Spouses and cohabiting partners
If your spouse or cohabiting partner lives in Denmark, you can apply for a residence permit on the grounds of family reunification.
Please note that ‘spouse’ is used as an umbrella term for both spouse and cohabiting partner. ‘Marriage’ is used as an umbrella term for both marriage and permanent cohabitation. With few exceptions, the same rules apply for both spouses and cohabiting partners. If there is a difference between the requirements for spouses and cohabiting partners, it will be made clear in the text.
Please note that special rules apply to EU/EEA citizens and Swiss citizens residing in Denmark under the EU regulations on free movement. Read more about EU and Nordic Citizens
Also note that special rules apply if your spouse/partner in Denmark is a foreign national with a residence permit on the grounds of studies or work. Read more about studies
Below follows a brief overview of the requirements.
Please note that the information on this page is a simplified and edited version of the rules. If you are in doubt about the rules, or you want further information about the rules, please contact the Danish Immigration Service
Guidance system for young people
The Danish Immigration Service has a special guidance system for young people. The guidance system is aimed at young people of both genders, which is about to enter into a marriage that is not entered into by his/hers own request. Read more about the guidance system for young people.
Requirements for family reunification with a spouse/partner
There is a number of requirements that must normally be met in order for you to be granted family reunification. There are requirements relating to both spouses as well as specific requirements relating to each of the two spouses. There are also requirements relating to the marriage.
Under each requirement is a link to a more in-depth description of the requirement as well as information about the possibilities of dispensation/exemption.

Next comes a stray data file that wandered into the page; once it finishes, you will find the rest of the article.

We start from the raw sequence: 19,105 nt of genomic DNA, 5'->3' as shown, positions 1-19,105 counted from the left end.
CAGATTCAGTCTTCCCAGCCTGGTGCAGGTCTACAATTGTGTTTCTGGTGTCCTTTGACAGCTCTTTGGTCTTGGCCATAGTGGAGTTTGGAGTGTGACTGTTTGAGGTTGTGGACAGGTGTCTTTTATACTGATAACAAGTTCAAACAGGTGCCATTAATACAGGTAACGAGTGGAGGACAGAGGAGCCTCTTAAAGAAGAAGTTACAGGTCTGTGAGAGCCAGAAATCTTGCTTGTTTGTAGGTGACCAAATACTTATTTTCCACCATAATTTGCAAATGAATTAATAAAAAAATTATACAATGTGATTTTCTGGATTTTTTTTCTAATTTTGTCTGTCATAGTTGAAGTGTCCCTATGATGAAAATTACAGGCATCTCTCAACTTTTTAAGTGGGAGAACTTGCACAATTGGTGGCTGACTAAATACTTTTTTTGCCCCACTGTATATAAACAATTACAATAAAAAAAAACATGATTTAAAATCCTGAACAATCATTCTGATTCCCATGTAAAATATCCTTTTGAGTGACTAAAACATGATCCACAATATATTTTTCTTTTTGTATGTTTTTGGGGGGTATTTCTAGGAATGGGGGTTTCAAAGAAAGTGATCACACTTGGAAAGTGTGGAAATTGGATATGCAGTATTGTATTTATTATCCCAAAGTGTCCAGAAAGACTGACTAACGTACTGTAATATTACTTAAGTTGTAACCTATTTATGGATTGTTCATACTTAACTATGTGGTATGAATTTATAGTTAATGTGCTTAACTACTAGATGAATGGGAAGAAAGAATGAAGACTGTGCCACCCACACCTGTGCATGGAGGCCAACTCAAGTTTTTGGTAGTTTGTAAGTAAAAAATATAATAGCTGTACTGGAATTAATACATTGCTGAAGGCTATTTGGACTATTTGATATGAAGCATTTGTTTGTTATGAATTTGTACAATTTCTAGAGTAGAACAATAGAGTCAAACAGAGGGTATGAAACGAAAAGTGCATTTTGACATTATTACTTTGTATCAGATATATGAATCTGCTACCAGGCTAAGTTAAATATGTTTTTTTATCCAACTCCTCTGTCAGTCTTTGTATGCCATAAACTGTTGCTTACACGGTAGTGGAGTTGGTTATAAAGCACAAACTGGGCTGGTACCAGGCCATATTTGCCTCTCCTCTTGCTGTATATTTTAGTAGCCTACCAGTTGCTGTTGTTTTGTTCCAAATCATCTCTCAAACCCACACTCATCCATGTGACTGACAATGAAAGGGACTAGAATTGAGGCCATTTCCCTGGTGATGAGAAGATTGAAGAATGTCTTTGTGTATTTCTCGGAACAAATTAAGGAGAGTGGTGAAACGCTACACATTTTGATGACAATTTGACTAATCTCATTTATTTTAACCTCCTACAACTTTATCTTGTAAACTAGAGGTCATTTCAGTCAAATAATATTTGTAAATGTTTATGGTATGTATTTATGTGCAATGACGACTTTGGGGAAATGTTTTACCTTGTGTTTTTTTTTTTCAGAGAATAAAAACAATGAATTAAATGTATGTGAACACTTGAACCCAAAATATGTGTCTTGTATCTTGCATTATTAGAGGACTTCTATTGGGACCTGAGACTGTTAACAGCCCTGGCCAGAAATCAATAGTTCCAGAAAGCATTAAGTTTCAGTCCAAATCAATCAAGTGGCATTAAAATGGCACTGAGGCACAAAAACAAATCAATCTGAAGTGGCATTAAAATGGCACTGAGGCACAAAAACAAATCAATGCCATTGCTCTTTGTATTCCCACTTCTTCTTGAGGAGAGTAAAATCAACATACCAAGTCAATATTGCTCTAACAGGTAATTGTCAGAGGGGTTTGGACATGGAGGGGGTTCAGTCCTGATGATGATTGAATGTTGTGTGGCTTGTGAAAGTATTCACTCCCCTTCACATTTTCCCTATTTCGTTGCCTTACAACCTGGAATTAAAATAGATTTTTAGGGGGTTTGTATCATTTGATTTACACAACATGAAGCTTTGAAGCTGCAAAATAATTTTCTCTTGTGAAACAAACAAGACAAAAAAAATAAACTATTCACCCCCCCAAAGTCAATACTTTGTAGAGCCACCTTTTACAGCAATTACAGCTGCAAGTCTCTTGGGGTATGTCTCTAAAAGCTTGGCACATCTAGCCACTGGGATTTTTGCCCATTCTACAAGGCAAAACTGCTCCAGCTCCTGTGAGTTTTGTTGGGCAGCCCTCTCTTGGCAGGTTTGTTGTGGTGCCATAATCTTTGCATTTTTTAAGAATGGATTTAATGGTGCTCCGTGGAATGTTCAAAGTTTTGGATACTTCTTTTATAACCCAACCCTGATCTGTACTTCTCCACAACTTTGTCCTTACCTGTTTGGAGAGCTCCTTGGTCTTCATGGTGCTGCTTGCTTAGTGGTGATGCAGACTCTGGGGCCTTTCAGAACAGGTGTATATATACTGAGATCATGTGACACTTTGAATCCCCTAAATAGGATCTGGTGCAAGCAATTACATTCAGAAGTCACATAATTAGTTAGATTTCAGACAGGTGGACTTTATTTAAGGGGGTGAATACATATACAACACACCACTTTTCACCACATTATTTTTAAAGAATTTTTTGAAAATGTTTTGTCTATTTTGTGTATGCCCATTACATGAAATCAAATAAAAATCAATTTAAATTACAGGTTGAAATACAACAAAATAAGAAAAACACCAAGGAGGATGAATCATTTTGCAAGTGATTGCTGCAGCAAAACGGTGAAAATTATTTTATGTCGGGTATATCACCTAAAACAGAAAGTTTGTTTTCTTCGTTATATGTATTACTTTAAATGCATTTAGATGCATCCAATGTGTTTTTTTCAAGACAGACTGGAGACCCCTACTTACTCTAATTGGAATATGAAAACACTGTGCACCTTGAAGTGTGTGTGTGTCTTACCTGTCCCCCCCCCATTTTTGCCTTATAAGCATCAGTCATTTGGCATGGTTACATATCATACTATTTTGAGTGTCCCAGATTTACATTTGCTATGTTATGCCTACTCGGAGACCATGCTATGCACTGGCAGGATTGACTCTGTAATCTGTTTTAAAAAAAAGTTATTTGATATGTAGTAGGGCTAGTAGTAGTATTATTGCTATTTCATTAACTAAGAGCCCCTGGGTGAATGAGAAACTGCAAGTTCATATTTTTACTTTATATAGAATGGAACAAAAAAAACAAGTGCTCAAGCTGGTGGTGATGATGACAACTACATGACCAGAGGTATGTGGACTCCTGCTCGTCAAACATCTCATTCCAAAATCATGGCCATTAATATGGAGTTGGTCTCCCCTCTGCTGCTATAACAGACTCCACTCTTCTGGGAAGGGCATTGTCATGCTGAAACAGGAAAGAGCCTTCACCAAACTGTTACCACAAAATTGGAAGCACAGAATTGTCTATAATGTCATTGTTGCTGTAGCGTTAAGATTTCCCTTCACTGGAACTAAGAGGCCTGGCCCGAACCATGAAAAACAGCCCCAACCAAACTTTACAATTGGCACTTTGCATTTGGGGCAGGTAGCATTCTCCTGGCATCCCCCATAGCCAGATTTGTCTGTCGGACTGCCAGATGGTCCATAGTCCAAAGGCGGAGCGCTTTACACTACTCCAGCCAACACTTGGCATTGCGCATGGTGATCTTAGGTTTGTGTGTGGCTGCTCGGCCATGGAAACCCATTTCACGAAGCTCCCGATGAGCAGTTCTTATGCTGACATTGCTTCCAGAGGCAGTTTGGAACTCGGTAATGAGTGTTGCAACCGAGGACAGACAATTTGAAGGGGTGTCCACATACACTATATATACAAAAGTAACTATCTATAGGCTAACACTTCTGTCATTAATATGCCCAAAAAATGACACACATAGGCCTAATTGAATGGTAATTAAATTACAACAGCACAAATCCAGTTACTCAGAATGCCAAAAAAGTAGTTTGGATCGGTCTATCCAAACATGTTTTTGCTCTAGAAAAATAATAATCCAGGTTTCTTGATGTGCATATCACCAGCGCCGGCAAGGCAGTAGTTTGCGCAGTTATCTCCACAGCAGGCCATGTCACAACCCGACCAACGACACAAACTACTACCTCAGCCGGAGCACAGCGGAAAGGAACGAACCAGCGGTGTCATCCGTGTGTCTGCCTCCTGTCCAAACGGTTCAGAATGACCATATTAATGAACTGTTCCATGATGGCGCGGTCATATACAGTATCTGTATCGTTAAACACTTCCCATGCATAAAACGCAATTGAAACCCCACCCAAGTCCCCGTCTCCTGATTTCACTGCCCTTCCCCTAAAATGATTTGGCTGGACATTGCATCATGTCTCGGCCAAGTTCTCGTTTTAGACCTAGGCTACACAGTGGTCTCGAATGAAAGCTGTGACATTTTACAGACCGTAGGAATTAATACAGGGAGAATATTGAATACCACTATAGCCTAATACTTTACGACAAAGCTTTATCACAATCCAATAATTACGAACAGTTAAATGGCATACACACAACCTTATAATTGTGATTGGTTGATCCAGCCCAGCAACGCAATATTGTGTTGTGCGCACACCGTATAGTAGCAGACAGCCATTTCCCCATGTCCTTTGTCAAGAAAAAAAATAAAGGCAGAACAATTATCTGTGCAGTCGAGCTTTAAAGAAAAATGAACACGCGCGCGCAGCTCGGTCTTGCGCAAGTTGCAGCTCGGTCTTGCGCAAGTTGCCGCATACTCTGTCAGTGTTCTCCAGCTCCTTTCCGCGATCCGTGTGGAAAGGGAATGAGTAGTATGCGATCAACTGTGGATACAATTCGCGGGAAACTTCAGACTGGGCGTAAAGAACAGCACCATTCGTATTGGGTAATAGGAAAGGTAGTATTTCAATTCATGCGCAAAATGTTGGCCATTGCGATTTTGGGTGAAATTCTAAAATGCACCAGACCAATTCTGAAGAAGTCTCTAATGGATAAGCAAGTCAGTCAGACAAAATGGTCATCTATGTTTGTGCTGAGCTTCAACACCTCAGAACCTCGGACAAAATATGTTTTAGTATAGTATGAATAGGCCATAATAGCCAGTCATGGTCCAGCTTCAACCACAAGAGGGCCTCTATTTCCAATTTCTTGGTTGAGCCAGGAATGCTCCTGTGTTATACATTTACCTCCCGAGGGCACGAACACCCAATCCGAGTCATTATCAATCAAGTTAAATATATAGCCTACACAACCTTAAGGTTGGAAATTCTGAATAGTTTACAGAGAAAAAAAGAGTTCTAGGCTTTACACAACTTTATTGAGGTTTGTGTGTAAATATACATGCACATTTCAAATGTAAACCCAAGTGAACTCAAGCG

Requirements relating to you and your spouse/partner
Requirements relating to you (the applicant)
- You (the applicant) must pass a Danish as a second language test within six months of being granted residence. Read more about the Danish test
Requirements relating to your (the applicant’s) spouse in Denmark
Further requirements if you spouse/partner in Denmark is not a Danish/Nordic citizen
- Your spouse/partner must hold a Danish residence permit granted on the grounds of asylum or protected status or have held a permanent Danish residence permit for the past three years or more
- Your spouse/partner must meet part of the conditions for being granted a permanent residence permit in Denmark. This requirement, however, does not apply if the spouse in Denmark holds a residence permit granted on the grounds of asylum or protected status. Read more about conditions for a permanent residence permit
Requirements relating to the marriage
- Your marriage must be valid under Danish law. This requirement does not apply to cohabiting partners. Read more about validity of the marriage
- If you and your partner are not legally married, your relationship must be of a permanent and lasting nature. Normally, you must be able to document that you have lived with your partner for at least 18 months at a shared address. Read more about permanent cohabitation
- Your marriage must have been entered into voluntarily, i.e. there must be no doubt that it was entered into according to the wishes of both you and your spouse. Read more about forced marriages
- The marriage must not have been entered into solely for the purpose of obtaining a residence permit for you. Read more about marriage of convenience
One or more requirements can be suspended if special reasons apply. This could be the case, if your spouse/partner in Denmark:
- is a refugee or has protected status and still risks persecution in his/her country of origin. Read more about refugees
- has children under 18 living in the home who have formed an individual attachment to Denmark, or has children from a previous relationship and has custody of the child or has visitation rights and sees the child on a regular basis. Read more about children under 18
- is seriously ill. Read more about serious illness/disability
- the requirement can in certain cases be waived, if it can be proved that it would be impossible for the spouse living in Denmark to be granted residence in the applicant’s home country, or country of residence.
The Immigration Service cannot assess whether or not you can be exempted from one or more requirements before it has received your application. Consequently, the Immigration Service cannot give you a binding answer in advance about whether you would be exempted.
Read more about how to apply for family reunification.